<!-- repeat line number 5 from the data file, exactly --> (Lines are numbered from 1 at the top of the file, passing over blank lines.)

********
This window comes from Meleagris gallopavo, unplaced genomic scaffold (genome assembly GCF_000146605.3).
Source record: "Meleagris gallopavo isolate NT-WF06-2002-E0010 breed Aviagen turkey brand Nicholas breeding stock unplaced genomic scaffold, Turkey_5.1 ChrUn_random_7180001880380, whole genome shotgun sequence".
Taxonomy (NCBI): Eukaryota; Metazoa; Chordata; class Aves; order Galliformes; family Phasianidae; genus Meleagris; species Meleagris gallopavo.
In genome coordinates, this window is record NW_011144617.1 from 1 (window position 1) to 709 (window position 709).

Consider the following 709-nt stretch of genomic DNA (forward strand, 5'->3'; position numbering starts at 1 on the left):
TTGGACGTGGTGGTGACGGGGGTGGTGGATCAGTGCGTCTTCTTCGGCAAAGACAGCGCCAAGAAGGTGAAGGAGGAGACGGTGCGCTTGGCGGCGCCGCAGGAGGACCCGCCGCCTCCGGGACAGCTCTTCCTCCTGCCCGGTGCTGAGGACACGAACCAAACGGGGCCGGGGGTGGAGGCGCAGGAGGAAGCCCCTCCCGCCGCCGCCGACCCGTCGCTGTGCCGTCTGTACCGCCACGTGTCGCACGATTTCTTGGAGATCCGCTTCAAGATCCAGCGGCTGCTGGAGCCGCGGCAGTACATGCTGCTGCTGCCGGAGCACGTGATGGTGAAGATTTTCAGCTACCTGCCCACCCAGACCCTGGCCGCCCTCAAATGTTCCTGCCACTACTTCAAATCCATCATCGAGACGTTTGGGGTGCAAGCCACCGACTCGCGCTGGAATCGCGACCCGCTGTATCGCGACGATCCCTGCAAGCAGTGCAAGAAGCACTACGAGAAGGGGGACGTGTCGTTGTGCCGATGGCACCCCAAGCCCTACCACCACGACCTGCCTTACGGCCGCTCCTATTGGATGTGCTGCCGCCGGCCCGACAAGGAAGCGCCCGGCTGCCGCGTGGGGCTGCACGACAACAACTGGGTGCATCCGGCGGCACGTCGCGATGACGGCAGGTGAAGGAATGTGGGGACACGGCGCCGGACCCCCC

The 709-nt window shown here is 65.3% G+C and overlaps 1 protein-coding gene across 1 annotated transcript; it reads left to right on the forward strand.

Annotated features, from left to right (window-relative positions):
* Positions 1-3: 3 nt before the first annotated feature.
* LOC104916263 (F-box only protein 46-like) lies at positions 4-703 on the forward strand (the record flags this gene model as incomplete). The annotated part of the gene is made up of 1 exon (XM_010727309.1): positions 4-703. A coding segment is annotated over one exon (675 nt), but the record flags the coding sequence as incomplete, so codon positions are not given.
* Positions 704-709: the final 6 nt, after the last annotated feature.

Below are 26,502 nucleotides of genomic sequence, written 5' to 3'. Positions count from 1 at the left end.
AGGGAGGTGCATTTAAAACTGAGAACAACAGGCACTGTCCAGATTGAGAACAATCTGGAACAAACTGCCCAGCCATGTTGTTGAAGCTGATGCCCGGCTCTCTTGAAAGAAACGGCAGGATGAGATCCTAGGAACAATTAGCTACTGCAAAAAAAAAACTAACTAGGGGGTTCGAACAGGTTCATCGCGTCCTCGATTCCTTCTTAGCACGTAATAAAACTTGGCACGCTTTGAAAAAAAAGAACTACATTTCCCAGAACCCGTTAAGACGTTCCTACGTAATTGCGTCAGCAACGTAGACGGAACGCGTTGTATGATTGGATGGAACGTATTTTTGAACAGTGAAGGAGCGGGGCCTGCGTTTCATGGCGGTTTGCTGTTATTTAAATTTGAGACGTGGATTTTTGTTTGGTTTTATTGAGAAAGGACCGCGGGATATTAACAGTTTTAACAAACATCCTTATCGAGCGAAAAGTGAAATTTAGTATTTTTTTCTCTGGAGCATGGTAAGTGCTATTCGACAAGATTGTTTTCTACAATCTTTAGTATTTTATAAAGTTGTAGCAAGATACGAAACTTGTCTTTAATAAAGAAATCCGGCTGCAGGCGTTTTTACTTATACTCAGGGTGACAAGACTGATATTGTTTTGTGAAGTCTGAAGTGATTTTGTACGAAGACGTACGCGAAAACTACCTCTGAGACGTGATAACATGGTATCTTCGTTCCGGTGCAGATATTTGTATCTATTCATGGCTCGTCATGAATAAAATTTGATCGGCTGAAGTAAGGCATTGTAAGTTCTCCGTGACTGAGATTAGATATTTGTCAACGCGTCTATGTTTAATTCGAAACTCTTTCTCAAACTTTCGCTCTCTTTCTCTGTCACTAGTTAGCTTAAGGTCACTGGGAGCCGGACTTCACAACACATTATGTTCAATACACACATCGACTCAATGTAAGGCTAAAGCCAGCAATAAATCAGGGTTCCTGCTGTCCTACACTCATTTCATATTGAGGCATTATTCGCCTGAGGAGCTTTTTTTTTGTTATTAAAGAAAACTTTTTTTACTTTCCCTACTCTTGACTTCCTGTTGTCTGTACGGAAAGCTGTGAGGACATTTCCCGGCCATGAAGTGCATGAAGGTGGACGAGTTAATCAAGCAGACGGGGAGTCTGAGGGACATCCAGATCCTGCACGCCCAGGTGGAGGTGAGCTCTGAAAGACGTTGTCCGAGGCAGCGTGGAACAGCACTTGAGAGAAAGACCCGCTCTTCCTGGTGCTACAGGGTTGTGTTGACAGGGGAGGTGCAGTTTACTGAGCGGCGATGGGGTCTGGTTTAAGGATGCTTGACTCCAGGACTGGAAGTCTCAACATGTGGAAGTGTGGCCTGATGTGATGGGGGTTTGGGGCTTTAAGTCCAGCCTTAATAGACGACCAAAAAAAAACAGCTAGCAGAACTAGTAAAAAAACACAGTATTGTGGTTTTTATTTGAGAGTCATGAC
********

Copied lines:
Consider the following 709-nt stretch of genomic DNA (forward strand, 5'->3'; position numbering starts at 1 on the left):